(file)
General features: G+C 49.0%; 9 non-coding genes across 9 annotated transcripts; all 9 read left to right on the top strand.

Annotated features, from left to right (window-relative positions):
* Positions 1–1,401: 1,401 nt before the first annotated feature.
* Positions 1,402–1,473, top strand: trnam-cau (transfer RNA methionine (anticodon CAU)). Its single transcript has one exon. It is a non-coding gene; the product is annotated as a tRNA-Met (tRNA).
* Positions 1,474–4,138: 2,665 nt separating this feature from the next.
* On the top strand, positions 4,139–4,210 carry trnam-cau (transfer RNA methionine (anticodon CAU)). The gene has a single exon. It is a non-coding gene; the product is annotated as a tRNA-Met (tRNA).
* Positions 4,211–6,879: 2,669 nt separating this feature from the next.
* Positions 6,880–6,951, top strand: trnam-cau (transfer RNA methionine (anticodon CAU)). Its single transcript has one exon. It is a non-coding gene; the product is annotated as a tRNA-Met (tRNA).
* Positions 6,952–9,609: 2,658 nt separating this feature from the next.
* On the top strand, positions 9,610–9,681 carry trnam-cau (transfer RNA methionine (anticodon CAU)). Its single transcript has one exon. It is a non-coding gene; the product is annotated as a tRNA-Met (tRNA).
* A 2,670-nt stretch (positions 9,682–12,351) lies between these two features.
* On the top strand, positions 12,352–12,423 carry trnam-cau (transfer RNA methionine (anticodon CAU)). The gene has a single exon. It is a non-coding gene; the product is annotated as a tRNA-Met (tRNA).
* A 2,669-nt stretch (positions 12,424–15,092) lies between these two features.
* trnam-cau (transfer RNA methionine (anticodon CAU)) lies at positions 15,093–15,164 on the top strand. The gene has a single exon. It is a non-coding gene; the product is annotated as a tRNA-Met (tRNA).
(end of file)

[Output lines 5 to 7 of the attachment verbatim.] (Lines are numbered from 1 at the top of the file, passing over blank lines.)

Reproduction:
* Positions 1,474–4,138: 2,665 nt separating this feature from the next.
* On the top strand, positions 4,139–4,210 carry trnam-cau (transfer RNA methionine (anticodon CAU)). The gene has a single exon. It is a non-coding gene; the product is annotated as a tRNA-Met (tRNA).
* Positions 4,211–6,879: 2,669 nt separating this feature from the next.